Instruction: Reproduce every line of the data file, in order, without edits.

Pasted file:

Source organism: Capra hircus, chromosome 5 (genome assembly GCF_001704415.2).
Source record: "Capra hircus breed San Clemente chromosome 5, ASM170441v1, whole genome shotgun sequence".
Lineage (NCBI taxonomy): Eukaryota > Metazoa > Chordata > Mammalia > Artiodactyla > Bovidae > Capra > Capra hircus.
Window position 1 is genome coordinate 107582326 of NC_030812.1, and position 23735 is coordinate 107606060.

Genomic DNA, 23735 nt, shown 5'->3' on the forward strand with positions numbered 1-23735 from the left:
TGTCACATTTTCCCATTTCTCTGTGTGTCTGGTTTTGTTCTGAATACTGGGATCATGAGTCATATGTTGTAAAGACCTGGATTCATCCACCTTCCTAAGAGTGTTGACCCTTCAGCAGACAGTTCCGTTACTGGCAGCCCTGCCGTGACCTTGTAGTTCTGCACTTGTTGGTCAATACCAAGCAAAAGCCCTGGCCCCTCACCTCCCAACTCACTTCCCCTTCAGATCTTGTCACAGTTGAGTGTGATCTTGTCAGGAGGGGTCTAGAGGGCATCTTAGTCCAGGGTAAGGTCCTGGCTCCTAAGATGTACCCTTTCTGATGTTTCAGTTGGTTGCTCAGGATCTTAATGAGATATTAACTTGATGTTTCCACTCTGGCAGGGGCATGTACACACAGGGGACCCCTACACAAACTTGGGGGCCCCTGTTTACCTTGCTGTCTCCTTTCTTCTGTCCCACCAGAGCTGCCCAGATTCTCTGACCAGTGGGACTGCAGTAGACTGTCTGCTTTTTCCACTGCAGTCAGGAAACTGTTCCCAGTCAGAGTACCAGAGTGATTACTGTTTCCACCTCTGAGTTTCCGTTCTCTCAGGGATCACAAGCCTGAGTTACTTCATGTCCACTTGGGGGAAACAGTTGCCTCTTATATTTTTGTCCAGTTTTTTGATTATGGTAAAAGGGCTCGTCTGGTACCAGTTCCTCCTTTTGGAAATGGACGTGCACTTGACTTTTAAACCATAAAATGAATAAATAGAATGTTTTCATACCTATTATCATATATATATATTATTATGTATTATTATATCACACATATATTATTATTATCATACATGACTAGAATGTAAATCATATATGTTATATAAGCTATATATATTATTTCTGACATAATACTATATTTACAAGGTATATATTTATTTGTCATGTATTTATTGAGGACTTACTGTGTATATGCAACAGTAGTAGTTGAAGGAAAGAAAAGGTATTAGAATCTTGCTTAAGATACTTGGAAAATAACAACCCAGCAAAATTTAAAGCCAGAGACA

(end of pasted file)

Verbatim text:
Source organism: Capra hircus, chromosome 5 (genome assembly GCF_001704415.2).
Source record: "Capra hircus breed San Clemente chromosome 5, ASM170441v1, whole genome shotgun sequence".
Lineage (NCBI taxonomy): Eukaryota > Metazoa > Chordata > Mammalia > Artiodactyla > Bovidae > Capra > Capra hircus.
Window position 1 is genome coordinate 107582326 of NC_030812.1, and position 23735 is coordinate 107606060.

Genomic DNA, 23735 nt, shown 5'->3' on the forward strand with positions numbered 1-23735 from the left:
TGTCACATTTTCCCATTTCTCTGTGTGTCTGGTTTTGTTCTGAATACTGGGATCATGAGTCATATGTTGTAAAGACCTGGATTCATCCACCTTCCTAAGAGTGTTGACCCTTCAGCAGACAGTTCCGTTACTGGCAGCCCTGCCGTGACCTTGTAGTTCTGCACTTGTTGGTCAATACCAAGCAAAAGCCCTGGCCCCTCACCTCCCAACTCACTTCCCCTTCAGATCTTGTCACAGTTGAGTGTGATCTTGTCAGGAGGGGTCTAGAGGGCATCTTAGTCCAGGGTAAGGTCCTGGCTCCTAAGATGTACCCTTTCTGATGTTTCAGTTGGTTGCTCAGGATCTTAATGAGATATTAACTTGATGTTTCCACTCTGGCAGGGGCATGTACACACAGGGGACCCCTACACAAACTTGGGGGCCCCTGTTTACCTTGCTGTCTCCTTTCTTCTGTCCCACCAGAGCTGCCCAGATTCTCTGACCAGTGGGACTGCAGTAGACTGTCTGCTTTTTCCACTGCAGTCAGGAAACTGTTCCCAGTCAGAGTACCAGAGTGATTACTGTTTCCACCTCTGAGTTTCCGTTCTCTCAGGGATCACAAGCCTGAGTTACTTCATGTCCACTTGGGGGAAACAGTTGCCTCTTATATTTTTGTCCAGTTTTTTGATTATGGTAAAAGGGCTCGTCTGGTACCAGTTCCTCCTTTTGGAAATGGACGTGCACTTGACTTTTAAACCATAAAATGAATAAATAGAATGTTTTCATACCTATTATCATATATATATATTATTATGTATTATTATATCACACATATATTATTATTATCATACATGACTAGAATGTAAATCATATATGTTATATAAGCTATATATATTATTTCTGACATAATACTATATTTACAAGGTATATATTTATTTGTCATGTATTTATTGAGGACTTACTGTGTATATGCAACAGTAGTAGTTGAAGGAAAGAAAAGGTATTAGAATCTTGCTTAAGATACTTGGAAAATAACAACCCAGCAAAATTTAAAGCCAGAGACA